The latest developments on the Russia-Ukraine war:
KYIV, Ukraine — The separatist forces in Donetsk say they have established two corridors for the evacuation of civilians from Mariupol, an indication that a large attack on the key Azov Sea port could be imminent.
Eduard Basurin, a spokesman for the separatists’ military, said civilian safety of movement is guaranteed until Wednesday in the corridors.
Mariupol, an industrial center, is seen as a key target for Russian forces for its economic value and its location, which would help Russia establish a land corridor between Crimea and the Russian mainland.
PARIS — French Finance Minister Bruno Le Maire says sanctions are “going to cause the Russian economy to collapse.”
“Russia’s foreign exchange reserves are disappearing into thin air, and Vladimir Putin’s notorious war chest is all but empty,” Le Maire said Tuesday on France Info radio. “The market is collapsing. Inflation is rising. We’re going to see lines of Russian people trying to withdraw cash from their banks.”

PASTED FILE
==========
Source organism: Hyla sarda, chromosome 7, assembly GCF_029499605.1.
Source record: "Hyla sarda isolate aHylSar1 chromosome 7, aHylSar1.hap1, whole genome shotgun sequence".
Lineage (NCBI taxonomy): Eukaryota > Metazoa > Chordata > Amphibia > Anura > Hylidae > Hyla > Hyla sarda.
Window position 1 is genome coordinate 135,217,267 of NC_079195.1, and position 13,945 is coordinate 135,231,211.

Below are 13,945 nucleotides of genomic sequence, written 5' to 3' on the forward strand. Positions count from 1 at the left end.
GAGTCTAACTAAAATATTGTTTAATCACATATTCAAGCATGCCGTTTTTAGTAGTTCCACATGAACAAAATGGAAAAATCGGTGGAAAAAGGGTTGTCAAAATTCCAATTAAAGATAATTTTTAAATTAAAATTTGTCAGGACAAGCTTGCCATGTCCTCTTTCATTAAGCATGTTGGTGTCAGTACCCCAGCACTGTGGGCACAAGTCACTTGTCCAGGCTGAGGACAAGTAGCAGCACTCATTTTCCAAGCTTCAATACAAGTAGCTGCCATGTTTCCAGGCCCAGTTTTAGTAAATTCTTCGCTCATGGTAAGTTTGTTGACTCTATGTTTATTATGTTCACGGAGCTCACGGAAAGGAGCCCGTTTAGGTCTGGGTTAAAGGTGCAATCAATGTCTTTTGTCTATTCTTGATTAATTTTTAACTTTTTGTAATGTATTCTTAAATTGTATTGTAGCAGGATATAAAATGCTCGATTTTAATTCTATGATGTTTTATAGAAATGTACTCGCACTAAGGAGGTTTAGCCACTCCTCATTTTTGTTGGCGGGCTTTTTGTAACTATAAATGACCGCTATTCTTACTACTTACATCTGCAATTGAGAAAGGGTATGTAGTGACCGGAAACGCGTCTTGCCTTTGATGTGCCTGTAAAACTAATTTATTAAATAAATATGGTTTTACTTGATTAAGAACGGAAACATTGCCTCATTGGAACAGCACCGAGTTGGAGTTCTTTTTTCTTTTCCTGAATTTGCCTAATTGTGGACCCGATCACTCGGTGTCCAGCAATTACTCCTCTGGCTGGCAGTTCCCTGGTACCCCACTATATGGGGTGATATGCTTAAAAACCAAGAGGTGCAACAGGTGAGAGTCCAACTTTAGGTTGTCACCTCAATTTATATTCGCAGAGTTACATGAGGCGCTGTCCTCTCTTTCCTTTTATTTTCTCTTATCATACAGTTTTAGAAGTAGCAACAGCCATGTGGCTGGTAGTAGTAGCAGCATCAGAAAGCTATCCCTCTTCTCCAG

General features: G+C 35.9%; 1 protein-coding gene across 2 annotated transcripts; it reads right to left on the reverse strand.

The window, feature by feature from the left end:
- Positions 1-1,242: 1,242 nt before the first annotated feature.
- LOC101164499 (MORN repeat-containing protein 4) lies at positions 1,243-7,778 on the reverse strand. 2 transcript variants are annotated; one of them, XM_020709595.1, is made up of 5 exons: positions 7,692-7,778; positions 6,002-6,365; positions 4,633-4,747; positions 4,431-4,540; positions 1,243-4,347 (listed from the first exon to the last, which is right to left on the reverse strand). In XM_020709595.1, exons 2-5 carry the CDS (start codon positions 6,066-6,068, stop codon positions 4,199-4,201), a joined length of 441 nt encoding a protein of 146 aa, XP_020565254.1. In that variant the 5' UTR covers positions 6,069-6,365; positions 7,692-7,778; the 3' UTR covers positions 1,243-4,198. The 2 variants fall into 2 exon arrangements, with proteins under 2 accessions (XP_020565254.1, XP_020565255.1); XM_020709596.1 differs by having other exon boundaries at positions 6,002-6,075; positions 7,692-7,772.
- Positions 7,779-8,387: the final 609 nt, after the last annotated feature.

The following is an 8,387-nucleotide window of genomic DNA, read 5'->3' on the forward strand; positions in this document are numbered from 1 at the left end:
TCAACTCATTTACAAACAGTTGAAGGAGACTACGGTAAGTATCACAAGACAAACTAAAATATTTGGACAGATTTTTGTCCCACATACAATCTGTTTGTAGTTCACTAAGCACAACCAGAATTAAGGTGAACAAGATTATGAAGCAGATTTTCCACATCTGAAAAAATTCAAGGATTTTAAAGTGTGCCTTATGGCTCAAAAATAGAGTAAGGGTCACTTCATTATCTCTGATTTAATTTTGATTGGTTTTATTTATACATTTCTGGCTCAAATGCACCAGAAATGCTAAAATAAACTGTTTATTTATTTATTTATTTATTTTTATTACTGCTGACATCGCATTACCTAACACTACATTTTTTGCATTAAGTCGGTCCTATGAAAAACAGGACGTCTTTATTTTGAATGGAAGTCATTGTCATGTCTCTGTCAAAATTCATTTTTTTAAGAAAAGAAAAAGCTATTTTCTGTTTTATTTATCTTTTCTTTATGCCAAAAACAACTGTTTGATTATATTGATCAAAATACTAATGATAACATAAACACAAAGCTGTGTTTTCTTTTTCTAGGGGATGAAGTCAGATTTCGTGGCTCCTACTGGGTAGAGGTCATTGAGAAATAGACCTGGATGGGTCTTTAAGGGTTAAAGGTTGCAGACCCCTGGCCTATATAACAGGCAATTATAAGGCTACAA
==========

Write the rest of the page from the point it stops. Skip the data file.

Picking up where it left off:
Le Maire also said that the Russian Central Bank having to raise interest rates “means that companies won’t have access to loans, or at very high rates” and therefore won’t be able to invest and develop the Russian economy.
BERLIN — Google is blocking the YouTube channels of Russian broadcasters RT and Sputnik in Europe due to the war in Ukraine.
Google said in a statement Tuesday on Twitter that the decision will be “effective immediately.”
But the company added that “it’ll take time for our systems to fully ramp up.”
“Our teams continue to monitor the situation around the clock to take swift action,” Google said.
COPENHAGEN, Denmark (AP) — The world’s biggest shipping company A.P. Moller – Maersk says that all new bookings to and from Russia “will be temporarily suspended, with exception of foodstuffs, medical and humanitarian supplies.”
The move came because “the stability and safety of our operations is already being directly and indirectly impacted by sanctions,” the Copenhagen-based group said in a statement Tuesday adding the suspension applies to “all Russian gateway ports.”